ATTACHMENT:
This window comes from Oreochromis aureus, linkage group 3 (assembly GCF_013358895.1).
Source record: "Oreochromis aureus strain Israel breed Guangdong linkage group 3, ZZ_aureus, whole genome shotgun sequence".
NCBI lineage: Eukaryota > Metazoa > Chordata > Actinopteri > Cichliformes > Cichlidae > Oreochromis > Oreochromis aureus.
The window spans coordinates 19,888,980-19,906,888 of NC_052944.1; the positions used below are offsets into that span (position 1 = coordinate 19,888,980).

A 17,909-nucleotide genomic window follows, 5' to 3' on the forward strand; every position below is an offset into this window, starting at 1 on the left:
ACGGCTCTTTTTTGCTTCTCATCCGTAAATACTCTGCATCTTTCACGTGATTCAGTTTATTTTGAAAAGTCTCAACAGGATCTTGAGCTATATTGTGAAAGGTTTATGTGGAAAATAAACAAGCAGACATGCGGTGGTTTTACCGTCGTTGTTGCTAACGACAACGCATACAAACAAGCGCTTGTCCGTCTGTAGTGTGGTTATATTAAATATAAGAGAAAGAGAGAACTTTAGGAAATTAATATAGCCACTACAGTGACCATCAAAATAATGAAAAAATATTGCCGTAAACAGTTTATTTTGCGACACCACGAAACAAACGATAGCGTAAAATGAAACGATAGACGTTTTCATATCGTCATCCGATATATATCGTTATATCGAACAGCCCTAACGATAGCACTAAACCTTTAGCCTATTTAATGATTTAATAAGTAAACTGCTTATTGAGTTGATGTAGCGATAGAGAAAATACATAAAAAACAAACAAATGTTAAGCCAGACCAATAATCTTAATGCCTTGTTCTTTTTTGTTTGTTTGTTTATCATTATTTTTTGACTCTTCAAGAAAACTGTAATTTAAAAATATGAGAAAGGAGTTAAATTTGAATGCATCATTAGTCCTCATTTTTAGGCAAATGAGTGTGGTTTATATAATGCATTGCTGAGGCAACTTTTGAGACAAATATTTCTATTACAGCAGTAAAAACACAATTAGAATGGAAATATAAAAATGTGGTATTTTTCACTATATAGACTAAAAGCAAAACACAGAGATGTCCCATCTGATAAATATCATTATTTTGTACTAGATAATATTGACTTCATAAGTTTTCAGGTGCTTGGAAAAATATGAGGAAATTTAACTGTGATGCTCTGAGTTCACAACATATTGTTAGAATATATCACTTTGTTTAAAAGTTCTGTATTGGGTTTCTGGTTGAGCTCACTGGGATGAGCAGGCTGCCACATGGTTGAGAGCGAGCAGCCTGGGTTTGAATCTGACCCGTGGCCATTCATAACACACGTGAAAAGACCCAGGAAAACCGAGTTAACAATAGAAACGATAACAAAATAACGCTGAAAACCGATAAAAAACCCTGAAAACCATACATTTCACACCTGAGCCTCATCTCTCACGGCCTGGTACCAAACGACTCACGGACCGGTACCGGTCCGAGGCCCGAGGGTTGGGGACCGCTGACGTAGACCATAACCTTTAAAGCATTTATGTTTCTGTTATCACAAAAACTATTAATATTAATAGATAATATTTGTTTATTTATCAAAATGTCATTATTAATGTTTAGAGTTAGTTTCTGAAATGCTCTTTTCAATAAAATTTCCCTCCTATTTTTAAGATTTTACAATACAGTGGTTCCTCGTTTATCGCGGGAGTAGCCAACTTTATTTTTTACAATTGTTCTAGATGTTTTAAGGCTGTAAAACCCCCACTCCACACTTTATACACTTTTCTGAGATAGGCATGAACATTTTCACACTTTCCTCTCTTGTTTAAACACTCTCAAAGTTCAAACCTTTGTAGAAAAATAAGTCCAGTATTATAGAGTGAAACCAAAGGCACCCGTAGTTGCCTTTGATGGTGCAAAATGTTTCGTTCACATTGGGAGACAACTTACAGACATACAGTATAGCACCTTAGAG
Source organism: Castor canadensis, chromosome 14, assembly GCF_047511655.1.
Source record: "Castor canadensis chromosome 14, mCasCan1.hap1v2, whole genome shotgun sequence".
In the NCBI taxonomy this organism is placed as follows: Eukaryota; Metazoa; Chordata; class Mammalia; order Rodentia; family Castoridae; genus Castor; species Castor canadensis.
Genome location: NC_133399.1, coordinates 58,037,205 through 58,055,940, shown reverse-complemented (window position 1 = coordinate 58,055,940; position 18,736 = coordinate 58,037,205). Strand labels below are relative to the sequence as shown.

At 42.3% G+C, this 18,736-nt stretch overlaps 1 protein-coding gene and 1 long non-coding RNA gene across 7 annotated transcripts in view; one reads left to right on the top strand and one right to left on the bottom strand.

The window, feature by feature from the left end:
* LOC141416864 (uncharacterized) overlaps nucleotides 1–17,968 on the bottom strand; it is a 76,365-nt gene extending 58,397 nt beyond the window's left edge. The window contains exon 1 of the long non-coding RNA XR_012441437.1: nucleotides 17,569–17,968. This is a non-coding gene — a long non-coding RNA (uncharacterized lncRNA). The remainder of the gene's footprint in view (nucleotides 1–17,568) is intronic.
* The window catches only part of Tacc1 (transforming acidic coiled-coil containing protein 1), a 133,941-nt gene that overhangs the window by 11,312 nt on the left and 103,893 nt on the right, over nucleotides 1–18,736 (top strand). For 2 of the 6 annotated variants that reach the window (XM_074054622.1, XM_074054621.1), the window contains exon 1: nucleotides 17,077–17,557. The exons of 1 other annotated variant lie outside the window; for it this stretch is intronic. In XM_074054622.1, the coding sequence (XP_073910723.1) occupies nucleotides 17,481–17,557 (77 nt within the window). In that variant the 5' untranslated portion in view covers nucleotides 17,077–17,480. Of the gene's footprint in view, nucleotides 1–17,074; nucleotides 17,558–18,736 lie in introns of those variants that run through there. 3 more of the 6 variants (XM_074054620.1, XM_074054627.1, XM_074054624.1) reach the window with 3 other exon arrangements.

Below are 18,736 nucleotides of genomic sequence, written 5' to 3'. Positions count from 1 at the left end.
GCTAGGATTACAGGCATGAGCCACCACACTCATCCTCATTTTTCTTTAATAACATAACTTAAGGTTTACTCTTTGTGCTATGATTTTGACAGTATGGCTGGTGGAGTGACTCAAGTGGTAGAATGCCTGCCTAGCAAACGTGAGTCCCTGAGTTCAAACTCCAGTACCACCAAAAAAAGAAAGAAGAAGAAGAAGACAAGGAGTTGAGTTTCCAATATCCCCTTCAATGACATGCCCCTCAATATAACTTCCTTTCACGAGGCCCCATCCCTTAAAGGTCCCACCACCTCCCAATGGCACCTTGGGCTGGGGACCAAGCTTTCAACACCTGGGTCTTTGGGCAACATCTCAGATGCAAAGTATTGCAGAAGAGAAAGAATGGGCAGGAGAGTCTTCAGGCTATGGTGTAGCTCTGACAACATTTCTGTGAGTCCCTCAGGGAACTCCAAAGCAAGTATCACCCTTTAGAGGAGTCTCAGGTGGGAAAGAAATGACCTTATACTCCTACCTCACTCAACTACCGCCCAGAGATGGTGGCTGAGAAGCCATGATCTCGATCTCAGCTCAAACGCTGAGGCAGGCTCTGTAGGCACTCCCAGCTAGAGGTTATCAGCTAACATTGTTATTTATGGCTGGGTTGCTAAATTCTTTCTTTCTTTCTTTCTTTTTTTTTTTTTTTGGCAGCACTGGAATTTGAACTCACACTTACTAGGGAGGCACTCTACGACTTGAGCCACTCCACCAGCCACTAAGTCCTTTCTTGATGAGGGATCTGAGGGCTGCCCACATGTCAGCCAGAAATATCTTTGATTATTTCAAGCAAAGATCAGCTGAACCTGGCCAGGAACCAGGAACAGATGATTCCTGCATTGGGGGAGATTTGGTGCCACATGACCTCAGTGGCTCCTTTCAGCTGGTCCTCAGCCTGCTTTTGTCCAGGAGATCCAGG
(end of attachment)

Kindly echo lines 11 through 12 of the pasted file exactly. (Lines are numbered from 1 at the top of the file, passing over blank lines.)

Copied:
At 42.3% G+C, this 18,736-nt stretch overlaps 1 protein-coding gene and 1 long non-coding RNA gene across 7 annotated transcripts in view; one reads left to right on the top strand and one right to left on the bottom strand.

The window, feature by feature from the left end: